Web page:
HC Deb 22 March 1825 vol 12 cc1136-8
Mr. Grattan,

in rising to ask for leave to bring in a bill for the Relief of the Poor in Ireland, said, that the object of this measure was to leave it optional in parishes to assemble in vestry to appoint a committee to investigate the state of their several parishes, to receive reports from such committee, and to collect subscriptions to relieve distress, in case the committee should be of opinion that distress existed. If the subscriptions should not be equal to the relief of the distress which they were intended to obviate, his plan was, to enable the vestry to assess the parish to a certain degree. As his bill was only an experimental measure, he designed to limit its duration to a given time, in the hope that during that interval some other plan might be devised to enable the poor of Ireland to support themselves. His bill had no resemblance to the Poor-law of England; though he must say, that if some system to relieve the poor had existed in Ireland in the years 1816 and 1822, all those evils which the country so much deplored might have been avoided. For his own part, he did not expect that any permanent tranquillity would be found in Ireland, until it had the benefit of some parochial system.

Mr. Goulburn

said, he had no intention of opposing this measure in its present stage. He thought that the best time of considering the merits of the bill would be on its second reading. It was a subject which required deep and serious attention; for the points to which the hon. gentleman had so briefly alluded were, in his opinion, of paramount importance.

Sir H Parnell

hoped his hon friend would examine the case, as regarded Ireland, thoroughly; for if he did, he was satisfied he would see that the best policy was, to let the matter alone. If the poor-laws were introduced into Ireland, as appeared from the evidence before the committee on the state of that country, before a few years passed the whole rent of the landlords would be swallowed up in that gulf of national prosperity.

Mr. V. Fitzgerald

contended, that if a system of poor-laws were introduced into Ireland, it would perpetuate its poverty and degrade its population for ever. He regretted that his hon. friend had not deferred the introduction of his bill until the committee on the state of Ireland had brought in its report.

Sir James Mackintosh

said, he had only one observation to make on this question. It was his deliberate opinion, that the poor-laws were the only curse which had not been inflicted on Ireland; and he earnestly trusted, that the House would not consent to inflict it upon that country, after the experience it had had of their lamentable consequences in England.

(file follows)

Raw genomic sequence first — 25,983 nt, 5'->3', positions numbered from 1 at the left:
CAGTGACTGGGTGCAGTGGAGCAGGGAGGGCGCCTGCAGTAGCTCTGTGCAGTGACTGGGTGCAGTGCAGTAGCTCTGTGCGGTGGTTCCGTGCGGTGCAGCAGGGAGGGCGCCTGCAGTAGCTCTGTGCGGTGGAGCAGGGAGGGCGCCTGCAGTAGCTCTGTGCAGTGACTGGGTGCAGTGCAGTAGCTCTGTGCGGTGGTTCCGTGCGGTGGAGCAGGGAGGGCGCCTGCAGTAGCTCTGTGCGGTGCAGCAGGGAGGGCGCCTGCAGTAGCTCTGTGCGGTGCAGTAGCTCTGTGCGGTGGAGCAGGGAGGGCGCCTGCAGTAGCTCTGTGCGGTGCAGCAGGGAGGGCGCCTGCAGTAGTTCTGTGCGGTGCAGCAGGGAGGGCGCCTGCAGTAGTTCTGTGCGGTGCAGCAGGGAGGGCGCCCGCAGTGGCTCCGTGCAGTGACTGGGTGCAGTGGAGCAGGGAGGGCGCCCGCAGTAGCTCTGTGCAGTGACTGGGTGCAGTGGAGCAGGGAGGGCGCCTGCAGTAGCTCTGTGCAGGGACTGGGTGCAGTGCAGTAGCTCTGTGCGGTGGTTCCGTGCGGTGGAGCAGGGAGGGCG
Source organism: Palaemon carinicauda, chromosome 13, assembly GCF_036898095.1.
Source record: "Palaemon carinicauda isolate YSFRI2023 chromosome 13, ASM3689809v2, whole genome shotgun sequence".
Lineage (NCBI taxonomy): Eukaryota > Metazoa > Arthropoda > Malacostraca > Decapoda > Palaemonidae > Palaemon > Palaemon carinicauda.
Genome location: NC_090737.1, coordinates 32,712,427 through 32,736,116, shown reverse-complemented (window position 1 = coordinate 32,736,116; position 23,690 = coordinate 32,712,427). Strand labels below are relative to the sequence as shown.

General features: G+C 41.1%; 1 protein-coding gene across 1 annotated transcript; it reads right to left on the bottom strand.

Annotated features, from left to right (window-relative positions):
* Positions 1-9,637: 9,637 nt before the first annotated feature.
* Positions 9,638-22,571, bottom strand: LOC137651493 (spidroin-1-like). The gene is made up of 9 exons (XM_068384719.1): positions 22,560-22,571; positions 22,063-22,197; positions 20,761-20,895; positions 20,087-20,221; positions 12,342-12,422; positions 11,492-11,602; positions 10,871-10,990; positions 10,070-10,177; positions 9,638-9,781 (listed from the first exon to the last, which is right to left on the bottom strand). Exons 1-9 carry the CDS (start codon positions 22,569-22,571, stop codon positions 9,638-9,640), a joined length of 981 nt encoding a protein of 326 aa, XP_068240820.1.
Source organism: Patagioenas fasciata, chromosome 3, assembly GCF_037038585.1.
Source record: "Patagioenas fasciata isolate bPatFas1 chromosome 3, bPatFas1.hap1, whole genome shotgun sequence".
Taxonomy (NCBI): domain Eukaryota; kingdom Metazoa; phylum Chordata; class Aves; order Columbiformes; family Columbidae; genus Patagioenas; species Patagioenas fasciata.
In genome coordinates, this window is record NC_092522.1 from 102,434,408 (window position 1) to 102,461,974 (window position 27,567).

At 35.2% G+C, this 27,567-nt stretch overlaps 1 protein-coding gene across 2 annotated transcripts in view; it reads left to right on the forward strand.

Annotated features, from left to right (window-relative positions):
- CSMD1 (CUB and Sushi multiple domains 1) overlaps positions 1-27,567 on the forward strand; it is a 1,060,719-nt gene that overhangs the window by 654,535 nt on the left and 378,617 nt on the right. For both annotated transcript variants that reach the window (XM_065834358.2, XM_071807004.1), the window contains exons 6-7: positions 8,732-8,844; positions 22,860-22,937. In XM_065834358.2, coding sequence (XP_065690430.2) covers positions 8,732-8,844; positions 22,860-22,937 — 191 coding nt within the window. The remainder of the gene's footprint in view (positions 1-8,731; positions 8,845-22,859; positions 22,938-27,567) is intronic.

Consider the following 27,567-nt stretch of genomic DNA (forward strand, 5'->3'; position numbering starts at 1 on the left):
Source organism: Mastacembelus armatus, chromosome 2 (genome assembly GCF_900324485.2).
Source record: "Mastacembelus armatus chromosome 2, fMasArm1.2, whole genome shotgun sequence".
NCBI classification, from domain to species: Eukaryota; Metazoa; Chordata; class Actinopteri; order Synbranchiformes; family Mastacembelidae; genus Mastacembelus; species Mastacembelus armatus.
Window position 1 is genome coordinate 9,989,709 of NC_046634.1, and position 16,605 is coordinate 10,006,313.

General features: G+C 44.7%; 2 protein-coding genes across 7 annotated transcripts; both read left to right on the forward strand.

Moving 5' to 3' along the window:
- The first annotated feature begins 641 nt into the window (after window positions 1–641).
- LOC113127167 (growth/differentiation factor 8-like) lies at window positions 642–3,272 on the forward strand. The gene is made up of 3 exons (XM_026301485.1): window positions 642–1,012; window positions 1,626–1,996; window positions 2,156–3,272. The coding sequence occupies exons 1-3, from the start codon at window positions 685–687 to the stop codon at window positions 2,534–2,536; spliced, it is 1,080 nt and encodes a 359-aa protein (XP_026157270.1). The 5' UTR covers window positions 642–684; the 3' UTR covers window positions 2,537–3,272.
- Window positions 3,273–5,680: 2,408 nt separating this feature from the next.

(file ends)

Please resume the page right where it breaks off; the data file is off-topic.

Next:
Mr. Curwen

would not give any opinion upon this bill at present; but, when he heard so much said about the poor laws, he thought it right to mention a fact which had fallen under his own knowledge. Since the enactment of the law giving magistrates in England power to pass to Ireland such natives of that country as became chargeable to English parishes, the Irish in England had not only became more sober and industrious, but more prudent and provident than they had formerly been.

Mr. Baring

was of opinion, that the objection to the poor laws rose more out of the abuse than the use of them. He declined giving any opinion on the hon. gentleman's bill, because, to say the truth, he did not know what the hon. gentleman meant by it.

Mr. M. Fitzgerald

doubted whether Ireland could ever be placed in a fit condition to receive a system of poor-laws. But though that was the case, the House would be wanting both in humanity and in good sense, if it shut its eyes to the condition of the poor of Ireland; most of whom were at that present moment thrown upon the state for support. He trusted that, if his hon. friend did not, some other member would, originate a bill which should do justice to the pressing nature of their wants and emergencies.

Mr. Carus Wilson

did not object to the poor-rates so much on account of their-burthen, as on account of the abuses connected with their administration.

Mr. Monck

said, he had formerly been hostile to the poor-laws, but had recently seen cause to alter his opinion. Had it not been for the poor-laws, he believed that the peasantry of England would, during the late winters, have been quite as turbulent as the peasantry of Ireland had been.

Mr. Bennett

was of opinion, that if the poor-laws were introduced into Ireland, manufactures would be established, and capital would flow into it. He was therefore glad that this bill was introduced as an experiment, and trusted that the hon. gentleman would persevere with it to the end; as, if it were carried, it must be productive of singular advantages to Ireland.

Leave was granted to bring in the bill.